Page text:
Sunday, December 12, 2004

 

Campus Liberals Lead Extremism for the Democrats

George Will writes an excellent essay in the continuing series of authors looking at the domination of college campuses by liberals. The idea that when like minded people congregate together, the extremes of their ideas become mainstream is an interesting take on why campuses keep getting more liberal.

This gives rise to what Bauerlein calls the ``false consensus effect,'' which occurs when, due to institutional provincialism, ``people think that the collective opinion of their own group matches that of the larger population.'' There also is what Cass Sunstein, professor of political science and jurisprudence at the University of Chicago, calls ``the law of group polarization.'' Bauerlein explains: ``When like-minded people deliberate as an organized group, the general opinion shifts toward extreme versions of their common beliefs.'' They become tone-deaf to the way they sound to others outside their closed circle of belief.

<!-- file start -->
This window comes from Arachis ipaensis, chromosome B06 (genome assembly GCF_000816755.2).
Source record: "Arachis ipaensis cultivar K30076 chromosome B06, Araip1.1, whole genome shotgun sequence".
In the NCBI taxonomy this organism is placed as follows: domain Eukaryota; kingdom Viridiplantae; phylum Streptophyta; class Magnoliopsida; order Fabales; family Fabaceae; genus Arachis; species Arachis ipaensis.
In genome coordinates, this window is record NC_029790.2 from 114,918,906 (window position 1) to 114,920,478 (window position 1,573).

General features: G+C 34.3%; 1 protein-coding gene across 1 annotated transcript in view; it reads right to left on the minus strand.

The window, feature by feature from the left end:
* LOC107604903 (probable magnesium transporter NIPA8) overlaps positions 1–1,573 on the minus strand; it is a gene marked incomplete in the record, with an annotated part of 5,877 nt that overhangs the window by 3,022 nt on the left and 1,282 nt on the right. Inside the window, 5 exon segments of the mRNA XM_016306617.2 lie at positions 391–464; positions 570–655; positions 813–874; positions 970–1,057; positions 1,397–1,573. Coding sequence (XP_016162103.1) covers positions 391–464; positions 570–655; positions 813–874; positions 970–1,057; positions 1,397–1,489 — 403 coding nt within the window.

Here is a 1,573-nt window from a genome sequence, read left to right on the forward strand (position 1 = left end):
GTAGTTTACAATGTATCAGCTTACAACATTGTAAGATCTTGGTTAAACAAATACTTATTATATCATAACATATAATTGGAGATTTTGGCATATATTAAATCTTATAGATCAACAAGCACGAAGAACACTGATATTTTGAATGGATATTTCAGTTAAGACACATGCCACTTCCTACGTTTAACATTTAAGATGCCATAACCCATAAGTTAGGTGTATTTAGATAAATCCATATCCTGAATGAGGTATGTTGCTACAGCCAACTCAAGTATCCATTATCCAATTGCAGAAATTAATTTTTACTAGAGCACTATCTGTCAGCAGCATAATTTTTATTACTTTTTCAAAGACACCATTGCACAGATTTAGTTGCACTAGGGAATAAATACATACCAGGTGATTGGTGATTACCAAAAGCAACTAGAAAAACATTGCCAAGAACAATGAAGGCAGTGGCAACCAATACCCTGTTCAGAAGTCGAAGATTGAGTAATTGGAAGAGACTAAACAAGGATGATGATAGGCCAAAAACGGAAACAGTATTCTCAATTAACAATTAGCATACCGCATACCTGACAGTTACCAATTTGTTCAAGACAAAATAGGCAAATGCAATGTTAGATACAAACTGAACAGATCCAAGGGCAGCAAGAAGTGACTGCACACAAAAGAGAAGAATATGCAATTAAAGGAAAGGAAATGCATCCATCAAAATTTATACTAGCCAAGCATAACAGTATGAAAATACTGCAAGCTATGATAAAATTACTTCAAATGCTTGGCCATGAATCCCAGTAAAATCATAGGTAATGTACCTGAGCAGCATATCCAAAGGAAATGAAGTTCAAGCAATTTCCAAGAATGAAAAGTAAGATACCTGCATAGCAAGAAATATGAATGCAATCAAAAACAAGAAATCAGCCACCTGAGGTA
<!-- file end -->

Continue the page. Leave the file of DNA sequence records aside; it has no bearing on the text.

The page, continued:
As a college republican/conservative, my first (and only)college job was in a chemistry lab. Day in and out we used reason and logic built upon facts and made conclusions to discover scientific problems. Certainly these same people would use those same methods when looking at politics and economics. To my shock, I found myself working amongst nearly all democrats. The same strict methodologies used to solve complicated scientific questions was thrown out the window in lieu of emotional politics couched in desires of personal gain and prestige through the next big government grant or state funded pay increase. Academic positions are all funded, in large part, by government program money. This keeps the academic world at the mercy of the government, just like the millions of people who believe they could not survive without the government program du jour. The academics are not stupid, they won't bite the hand that feeds them and will continue to push for bigger government, higher taxes, and more pay for professors. They will also continue to use their influence on 18 to 21 year old college students to try to increase the number of liberals in the voting community. I, for one, could see right through most of these professors and it turned me away from liberalism even more. Given the last election, I'm guessing that didn't happen to just me.



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